Diarrhea is a common condition that usually goes away on its own after a few days. However, diarrhea may also have dangerous side effects, such as dehydration.
In this article we’ll explain how to avoid getting dehydrated when you have diarrhea and when to seek medical help.
What Causes Diarrhea
Diarrhea is a very common condition characterized by loose and watery stool. It usually resolves without intervention within a few days.
Types of diarrhea
Diarrhea can be classified under three categories:
Acute diarrhea is the most common type of diarrhea that lasts for up to two days. Its causes are often unknown and it doesn’t necessitate treatment.
Persistent diarrhea generally lasts for two to four weeks.
Chronic diarrhea persists for more than four weeks or occurs regularly over longer periods of time.
Causes of acute and persistent diarrhea
The most common causes of acute and persistent diarrhea are viral, bacterial, or parasitic infections, as well as taking certain medications.
- Viral infections, such as viral gastroenteritis, are one of the main causes of acute diarrhea.
Bacterial infections. Bacteria like Campylobacter, Escherichia coli, Salmonella, and Shigella, can enter your body through contaminated food or water and cause diarrhea.
- Parasitic infections. The most common parasites that can enter your body through food or water include Cryptosporidium enteritis, Entamoeba histolytica, and Giardia lamblia parasites.
Travelers’ diarrhea is a travel-related illness caused by eating food or drinking water contaminated with bacteria, viruses, or parasites.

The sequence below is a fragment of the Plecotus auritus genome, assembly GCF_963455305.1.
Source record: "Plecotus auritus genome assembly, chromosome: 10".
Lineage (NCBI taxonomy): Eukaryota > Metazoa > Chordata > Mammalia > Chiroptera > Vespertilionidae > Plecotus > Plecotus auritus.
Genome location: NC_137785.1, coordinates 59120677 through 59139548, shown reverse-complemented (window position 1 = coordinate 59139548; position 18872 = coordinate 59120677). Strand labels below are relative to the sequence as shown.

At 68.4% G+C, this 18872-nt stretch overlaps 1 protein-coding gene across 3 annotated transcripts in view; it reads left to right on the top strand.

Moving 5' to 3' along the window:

Side effects of medicines
Many medicines, such as antibiotics, antidepressants, antacids containing magnesium, and drugs used to treat cancer, may cause diarrhea. Diarrhea can also be a sign of a serious reaction to a medicine, particularly if it contains lithium (Carbolith, Lithane) or digoxin (Lanoxin).
Causes of chronic diarrhea
Chronic diarrhea may have many different causes, from infections and food allergies to abdominal surgeries.
Some infections from bacteria and parasites can lead to chronic diarrhea that requires medical treatment. What’s more, some people develop difficulties digesting carbohydrates or proteins after infection that may prolong diarrhea.
Food allergies and intolerances
Chronic diarrhea can be caused by food intolerances and allergies, such as:
- Lactose intolerance
- Fructose intolerance
- Intolerance to sugar alcohols like sorbitol, mannitol, and xylitol
- Allergies to milk, soy, cereal grains, eggs, and seafood.
Digestive tract problems
Some digestive tract problems may cause chronic diarrhea, for example:
- Celiac disease
- Crohn’s disease
- Ulcerative colitis
- Irritable bowel syndrome (IBL)
- Small intestinal bacterial overgrowth.
Some people develop chronic diarrhea after an operation on the appendix, gallbladder, large intestine, pancreas, lii\ver, small intestine, or spleen, and other abdominal surgeries.
Long-term use of medicines
Medicines taken over a long period of time, like drugs that treat heartburn and stomach ulcers, may cause chronic diarrhea. These medicines can change the normal gut flora, increasing the chances of infection with Clostridioides difficile, bacteria that cause chronic diarrhea.
Symptoms of Diarrhea
The main, and sometimes only, symptom of diarrhea is passing loose, watery stools three or more times a day. However, when you have diarrhea, you may also experience one or more of the following symptoms:
- Abdominal pain
- Bloody stools
- Fever and chills
- Light-headedness and dizziness
The symptoms may vary depending on the severity of diarrhea and its cause.
Can You Dehydrate from Diarrhea?
Prolonged diarrhea and vomiting can cause your body to lose more fluids than it takes in. As a result, your body won’t have enough fluids to function properly and you may become dehydrated.